“I see my arrival in the Netherlands as a second chance at life. I came here to study when I was twenty years old. I had brought nothing with me but hope. My father supported the family in Chile, but died when I was ten. My family could no longer support me. I ended up on the street and had to work: downright child labour.
I’ve always been interested in people. My first part-time job in Amsterdam was as a home carer and when they would ask, “Cris, could you come over and help?” I’d jump up on my bike straight away. I usually worked for well-educated clients and spent my breaks looking through their libraries. They’d ask, “Would you like to read that?” where I’d reply, “I’d love to!” That’s how I learned Dutch.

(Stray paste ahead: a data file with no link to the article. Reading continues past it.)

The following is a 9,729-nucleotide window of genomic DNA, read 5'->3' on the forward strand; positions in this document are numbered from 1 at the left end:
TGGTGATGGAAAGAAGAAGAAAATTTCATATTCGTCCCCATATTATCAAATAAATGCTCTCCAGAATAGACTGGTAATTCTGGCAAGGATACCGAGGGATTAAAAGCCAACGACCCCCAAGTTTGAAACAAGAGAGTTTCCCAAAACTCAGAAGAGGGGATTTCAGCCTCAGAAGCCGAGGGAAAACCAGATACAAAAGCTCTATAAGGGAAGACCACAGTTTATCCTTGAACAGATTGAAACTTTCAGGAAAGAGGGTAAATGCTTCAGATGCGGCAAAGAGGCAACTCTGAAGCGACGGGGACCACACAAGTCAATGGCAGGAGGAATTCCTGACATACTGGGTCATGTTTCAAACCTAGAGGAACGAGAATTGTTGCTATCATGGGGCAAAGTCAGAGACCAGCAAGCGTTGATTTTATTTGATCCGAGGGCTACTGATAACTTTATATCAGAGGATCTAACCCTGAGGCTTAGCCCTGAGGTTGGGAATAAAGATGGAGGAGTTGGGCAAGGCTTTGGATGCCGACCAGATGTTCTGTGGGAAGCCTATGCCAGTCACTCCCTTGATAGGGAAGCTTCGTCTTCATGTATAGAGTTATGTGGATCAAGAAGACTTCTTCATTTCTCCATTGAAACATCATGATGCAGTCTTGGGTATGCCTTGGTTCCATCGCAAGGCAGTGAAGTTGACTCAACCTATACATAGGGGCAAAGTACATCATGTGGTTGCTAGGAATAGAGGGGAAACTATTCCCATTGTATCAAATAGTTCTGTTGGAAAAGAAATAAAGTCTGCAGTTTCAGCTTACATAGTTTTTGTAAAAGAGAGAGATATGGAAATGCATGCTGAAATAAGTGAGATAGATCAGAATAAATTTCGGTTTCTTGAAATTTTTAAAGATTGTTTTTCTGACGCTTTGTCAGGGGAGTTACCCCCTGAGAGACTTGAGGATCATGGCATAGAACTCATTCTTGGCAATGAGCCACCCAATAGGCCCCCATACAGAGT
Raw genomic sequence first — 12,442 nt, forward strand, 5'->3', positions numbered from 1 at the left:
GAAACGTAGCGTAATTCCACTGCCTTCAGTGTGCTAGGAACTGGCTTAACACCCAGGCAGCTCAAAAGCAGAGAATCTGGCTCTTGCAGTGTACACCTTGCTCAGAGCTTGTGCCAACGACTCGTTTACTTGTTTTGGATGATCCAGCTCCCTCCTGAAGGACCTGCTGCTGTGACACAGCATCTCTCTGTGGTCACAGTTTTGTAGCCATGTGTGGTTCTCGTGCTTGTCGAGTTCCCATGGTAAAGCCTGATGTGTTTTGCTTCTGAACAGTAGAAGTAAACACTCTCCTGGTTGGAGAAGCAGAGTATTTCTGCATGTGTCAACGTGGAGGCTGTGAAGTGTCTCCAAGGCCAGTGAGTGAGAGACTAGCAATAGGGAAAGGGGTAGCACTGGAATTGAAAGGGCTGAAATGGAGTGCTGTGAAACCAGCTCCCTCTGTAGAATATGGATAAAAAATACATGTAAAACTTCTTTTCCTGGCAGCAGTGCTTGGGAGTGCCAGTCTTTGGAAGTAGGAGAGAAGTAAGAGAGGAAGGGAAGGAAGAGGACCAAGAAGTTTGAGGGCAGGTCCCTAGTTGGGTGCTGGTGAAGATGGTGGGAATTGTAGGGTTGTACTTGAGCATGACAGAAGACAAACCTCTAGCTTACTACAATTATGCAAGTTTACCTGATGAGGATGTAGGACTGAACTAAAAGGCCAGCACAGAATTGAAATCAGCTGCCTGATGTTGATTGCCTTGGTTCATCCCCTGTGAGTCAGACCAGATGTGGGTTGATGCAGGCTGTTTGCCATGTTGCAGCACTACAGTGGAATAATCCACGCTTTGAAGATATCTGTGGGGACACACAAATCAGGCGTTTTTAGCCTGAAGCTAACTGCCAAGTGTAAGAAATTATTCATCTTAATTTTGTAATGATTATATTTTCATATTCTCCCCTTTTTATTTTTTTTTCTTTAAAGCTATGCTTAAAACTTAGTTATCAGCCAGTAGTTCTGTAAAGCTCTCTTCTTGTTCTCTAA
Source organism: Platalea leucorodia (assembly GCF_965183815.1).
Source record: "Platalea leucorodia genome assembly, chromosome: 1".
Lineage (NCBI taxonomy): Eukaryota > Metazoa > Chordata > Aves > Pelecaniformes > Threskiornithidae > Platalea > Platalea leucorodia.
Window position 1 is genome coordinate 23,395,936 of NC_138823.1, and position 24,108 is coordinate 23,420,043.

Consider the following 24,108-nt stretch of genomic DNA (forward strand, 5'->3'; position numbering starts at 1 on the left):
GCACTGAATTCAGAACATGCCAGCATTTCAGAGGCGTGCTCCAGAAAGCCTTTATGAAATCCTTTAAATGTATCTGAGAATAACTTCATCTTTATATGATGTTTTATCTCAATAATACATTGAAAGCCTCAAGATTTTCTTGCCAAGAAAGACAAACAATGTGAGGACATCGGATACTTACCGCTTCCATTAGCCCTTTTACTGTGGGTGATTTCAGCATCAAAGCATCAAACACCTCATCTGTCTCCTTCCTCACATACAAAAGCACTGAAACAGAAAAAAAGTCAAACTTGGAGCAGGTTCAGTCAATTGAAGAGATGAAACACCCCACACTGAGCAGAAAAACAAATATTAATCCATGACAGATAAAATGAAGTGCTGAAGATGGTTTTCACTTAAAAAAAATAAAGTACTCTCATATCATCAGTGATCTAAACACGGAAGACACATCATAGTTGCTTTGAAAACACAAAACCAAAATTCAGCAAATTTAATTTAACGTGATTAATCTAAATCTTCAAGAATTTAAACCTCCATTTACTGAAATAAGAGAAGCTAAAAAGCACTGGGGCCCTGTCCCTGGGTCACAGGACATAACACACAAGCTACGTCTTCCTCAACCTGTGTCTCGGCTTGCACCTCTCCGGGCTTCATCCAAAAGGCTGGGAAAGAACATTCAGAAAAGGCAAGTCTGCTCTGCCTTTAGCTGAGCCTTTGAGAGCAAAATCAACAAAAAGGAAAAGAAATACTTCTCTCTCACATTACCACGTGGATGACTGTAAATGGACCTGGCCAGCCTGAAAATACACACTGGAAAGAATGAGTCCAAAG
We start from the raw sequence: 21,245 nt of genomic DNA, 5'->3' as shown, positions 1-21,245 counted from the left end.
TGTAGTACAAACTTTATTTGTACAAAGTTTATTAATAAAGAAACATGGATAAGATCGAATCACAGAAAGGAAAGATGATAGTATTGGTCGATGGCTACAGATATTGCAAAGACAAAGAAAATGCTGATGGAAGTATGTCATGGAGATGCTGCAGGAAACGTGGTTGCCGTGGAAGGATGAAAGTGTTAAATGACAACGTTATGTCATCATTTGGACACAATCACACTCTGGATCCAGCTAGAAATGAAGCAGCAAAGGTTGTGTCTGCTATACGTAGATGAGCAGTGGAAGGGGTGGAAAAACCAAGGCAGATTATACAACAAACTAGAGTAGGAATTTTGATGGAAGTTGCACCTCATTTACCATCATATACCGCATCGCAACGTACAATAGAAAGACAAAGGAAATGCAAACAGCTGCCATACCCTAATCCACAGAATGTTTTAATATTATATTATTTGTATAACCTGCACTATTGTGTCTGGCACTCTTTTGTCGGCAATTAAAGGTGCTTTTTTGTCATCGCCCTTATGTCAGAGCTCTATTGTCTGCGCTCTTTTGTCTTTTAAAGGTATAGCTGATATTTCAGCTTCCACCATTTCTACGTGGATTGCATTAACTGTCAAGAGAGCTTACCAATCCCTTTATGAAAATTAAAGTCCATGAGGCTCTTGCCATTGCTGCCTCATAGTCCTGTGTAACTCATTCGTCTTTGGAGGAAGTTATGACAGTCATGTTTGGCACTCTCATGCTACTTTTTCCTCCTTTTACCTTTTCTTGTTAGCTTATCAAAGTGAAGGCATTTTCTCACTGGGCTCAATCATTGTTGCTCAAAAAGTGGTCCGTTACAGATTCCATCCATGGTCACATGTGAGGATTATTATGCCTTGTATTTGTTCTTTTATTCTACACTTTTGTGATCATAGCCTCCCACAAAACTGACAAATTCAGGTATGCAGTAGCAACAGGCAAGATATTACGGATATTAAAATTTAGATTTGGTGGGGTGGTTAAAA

You have to love Amsterdam. We live in an open air museum. The first few months, we wanted to be together all the time - Amsterdam and I. Every day. With her magical light breaking upon the water. Since then I have become a renowned photographer and have published books such as The Amsterdam Canals. I’m no longer a Chilean photographer, I am known as a Dutch photographer throughout the world.
I’m extremely grateful that I have been given the opportunity to work my way up to such a privileged position. If I had stayed in Chile, I would never have come so far. South America adheres to the American system of rich and poor. You can’t make a silk purse out of a sow’s ear in Chile. But I’ll never forget where my roots are. I’m still the same, simple person. But home is Amsterdam. I show off this city by way of my photography. And I’m very proud of this!”
464 people in Amsterdam have the Chilean nationality